The Kentucky Bourbon Trail
The state of Kentucky, also known as the Bluegrass State, is rich in history, miles of farmland, picturesque mountains, and of course, a wide variety of bourbon whiskey distilleries. The Kentucky Bourbon Trail program was established in 1999 with seven different bourbon distilleries included. Today, the trail has eighteen distilleries included on the basic tour and twenty more on the extended craft distilleries portion. On the trail, you get a “passport” that you get stamped at each distillery that you visit and tour on the trail, and you can either go about your journey to each respective stop in your own vehicle, or you can book a tour so that you don’t have to worry about being the one driving after the tastings. Mint Julep Tours is a popular option for driven tours. Once you get all eighteen stamps, you receive a souvenir glass after you turn in your passport at the starting location. It is also worth noting that some of the distilleries might be currently closed or doing a reduced number of tours due to COVID-19, and most of the distilleries do charge a fee if they are operating-typically between $5 and $20. You should also make sure to check ahead of time to see if you need reservations for your tours. The driving distance between each stop is typically one and a half hours or less, and the best time of year to embark on this trip is in the fall.
A man named Elijah Craig is often credited for the invention of bourbon in 1789, although it is speculated that people were aging the spirit in barrels sometime before that. Bourbon whiskey cannot be labeled as “bourbon” unless it is from the state of Kentucky, and it must be at least 51% corn. Today, there are almost 70 different bourbon whiskey distilleries scattered around the state of Kentucky, and The Kentucky Bourbon Trail is growing in popularity as a way to learn more about the different processes of how to make unique bourbon whiskey.
You should give yourself at least six days to complete all of the tours and tastings, but you don’t have to do it consecutively if you are not able to squeeze it all in during a single road trip in Kentucky. Your Bourbon Trail passport won’t expire, so you can use it as a reason to plan another trip out if needed. It is suggested that your starting point for your Kentucky Bourbon Trail extravaganza is at the welcome center located in the Frazier Museum in Louisville, Kentucky. Here, you can obtain your passport for the trail and get started.
When you leave the Frazier Museum, there are four of the eighteen distilleries within a 1-mile stretch, so it is easily walkable. You will find Michter’s Fort Nelson Distillery, Evan Williams Bourbon Experience, The Old Forester Distilling Co., and Angel’s Envy Distillery. All of these can be done in one or two days, and all have their own unique charm about them. Michter’s Fort Nelson Distillery has a rich past and you can evaluate your whisky tasting abilities in their lab. The Old Forester Distilling Co. has an expansive four stories available to explore, and you can watch the assembly and charring of their whiskey barrels.
Also located in Louisville are Rabbit Hole Distillery, Bulleit Distilling Co., and Stitzel-Weller Distillery. Rabbit Hole and Bulleit Distilleries are crowd favorites and offer one-of-a-kind distillery experiences. You are sure to be amazed by the modern architecture Rabbit Hole offers.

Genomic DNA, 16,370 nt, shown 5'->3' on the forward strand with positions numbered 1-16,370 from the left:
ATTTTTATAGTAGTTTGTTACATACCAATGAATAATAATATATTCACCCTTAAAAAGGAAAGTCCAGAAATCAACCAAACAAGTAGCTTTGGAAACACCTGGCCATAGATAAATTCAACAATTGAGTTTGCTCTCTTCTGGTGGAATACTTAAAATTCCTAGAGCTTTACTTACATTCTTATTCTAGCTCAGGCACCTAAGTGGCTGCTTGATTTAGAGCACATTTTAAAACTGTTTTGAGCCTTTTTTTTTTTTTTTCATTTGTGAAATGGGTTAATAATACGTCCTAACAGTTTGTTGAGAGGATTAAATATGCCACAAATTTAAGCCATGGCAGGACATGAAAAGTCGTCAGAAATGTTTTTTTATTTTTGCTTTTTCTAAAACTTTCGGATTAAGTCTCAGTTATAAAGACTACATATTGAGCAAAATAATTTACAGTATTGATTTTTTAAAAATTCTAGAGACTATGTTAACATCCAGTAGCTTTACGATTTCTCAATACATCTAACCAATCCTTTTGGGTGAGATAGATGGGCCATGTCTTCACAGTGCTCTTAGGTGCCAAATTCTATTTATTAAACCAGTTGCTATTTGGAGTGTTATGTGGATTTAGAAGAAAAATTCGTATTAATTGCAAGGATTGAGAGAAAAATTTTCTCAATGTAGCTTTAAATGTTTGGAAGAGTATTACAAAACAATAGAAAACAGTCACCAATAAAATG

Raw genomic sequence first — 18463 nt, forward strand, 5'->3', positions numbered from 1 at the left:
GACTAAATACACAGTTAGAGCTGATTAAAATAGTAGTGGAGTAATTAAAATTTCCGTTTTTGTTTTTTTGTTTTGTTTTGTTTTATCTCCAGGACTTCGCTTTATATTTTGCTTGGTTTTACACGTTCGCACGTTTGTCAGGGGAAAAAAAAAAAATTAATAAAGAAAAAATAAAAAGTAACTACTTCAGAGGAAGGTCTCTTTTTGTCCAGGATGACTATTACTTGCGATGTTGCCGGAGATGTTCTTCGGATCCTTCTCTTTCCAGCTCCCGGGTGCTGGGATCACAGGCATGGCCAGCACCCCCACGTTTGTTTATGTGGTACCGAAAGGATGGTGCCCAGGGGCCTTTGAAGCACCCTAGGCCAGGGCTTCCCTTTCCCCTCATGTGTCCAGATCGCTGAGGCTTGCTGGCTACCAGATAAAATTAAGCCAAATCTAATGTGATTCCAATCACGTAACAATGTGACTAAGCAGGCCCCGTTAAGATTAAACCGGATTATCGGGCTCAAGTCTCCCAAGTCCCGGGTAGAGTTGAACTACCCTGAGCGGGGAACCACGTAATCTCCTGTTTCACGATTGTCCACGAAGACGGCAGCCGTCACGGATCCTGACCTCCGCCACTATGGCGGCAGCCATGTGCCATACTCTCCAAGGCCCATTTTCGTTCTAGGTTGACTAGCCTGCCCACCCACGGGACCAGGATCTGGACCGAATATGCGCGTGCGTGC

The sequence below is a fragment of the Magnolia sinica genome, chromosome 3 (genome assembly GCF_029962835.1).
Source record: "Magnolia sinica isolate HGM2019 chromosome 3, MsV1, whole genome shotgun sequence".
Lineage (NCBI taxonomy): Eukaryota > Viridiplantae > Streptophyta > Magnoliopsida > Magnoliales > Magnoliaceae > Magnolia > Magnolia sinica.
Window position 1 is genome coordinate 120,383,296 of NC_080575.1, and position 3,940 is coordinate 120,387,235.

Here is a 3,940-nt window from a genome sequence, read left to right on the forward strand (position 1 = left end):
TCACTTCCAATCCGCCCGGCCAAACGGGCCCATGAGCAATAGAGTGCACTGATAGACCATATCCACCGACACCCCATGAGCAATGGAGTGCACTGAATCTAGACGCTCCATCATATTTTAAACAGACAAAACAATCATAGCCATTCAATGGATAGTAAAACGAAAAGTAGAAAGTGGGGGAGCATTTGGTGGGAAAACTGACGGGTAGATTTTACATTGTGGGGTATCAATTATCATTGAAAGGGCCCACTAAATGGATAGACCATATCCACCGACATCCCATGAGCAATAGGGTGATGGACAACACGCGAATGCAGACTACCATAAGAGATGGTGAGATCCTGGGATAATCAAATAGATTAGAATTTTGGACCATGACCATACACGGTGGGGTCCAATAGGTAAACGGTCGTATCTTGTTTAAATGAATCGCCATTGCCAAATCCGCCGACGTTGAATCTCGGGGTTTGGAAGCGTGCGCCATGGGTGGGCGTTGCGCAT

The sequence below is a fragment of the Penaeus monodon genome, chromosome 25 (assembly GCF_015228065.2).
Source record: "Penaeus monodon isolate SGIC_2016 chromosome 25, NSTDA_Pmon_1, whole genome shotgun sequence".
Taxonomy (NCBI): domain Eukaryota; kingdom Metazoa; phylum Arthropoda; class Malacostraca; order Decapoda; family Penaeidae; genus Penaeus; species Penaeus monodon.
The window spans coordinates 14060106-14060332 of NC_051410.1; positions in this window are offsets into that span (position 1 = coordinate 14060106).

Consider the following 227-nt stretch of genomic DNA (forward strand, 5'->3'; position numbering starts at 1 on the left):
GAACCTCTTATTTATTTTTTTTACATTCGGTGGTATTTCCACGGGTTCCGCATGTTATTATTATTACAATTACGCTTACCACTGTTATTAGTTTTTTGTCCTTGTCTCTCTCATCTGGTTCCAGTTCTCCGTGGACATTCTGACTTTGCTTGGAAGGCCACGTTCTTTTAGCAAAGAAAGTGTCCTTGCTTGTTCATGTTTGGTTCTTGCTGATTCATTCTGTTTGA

Next, drive on over to the Shepardsville and Owensboro areas to check out the Jim Beam American Stillhouse and Green River Distilling Co. The Jim Beam American Stillhouse is located in a rustic-looking farmhouse building, and the tour is highly interactive and one you definitely do not want to miss.
Your next destination should be Bardstown, Kentucky. Located here is Heaven Hill Bourbon Heritage Center, Lux Row Distillers, and Bardstown Bourbon Company. At Lux Row, they offer whiskey and chocolate pairings for you to enjoy. In the extremely historic and whimsical town of Lebanon, Kentucky you can visit the legendary Maker’s Mark Distillery. Maker’s Mark is tucked away in a picturesque spot with a lush green lawn surrounding the barn-like building.
Next up, in Danville, you will come across Wilderness Trail Distillery. Here, you will get to try their exceptional small batch and single barrel whiskey. Four Roses Distillery is situated in Lawrenceburg. Unsurprisingly, the lovely grounds here are adorned in roses and has a charismatic narrative. Just down the road, on the peaceful Kentucky River, is the Wild Turkey Distillery. Wild Turkey is a favorite among whiskey lovers and seeing their impressive new building is worth the trip alone.
Lastly, we arrive in Lexington on our bourbon road trip, and here we encounter Woodford Reserve Distillery and Town Branch Distillery. Woodford Reserve has a mansion estate architectural feel to it and they contribute unique small-batch whiskey. Last but certainly not least is Town Branch, a modest distillery that actually offers both whiskey and their very own beer.
Eighteen distilleries are a lot to make your way through, but more and more travelers make their way to Kentucky each year to complete at least a portion of The Kentucky Bourbon Trail to take in all of the different aspects and history of each and every one. Even if you don’t enjoy whisky, there is still a lot of interesting knowledge to be learned-and who knows, it is likely you will be a whisky aficionado by the end of your trail expedition!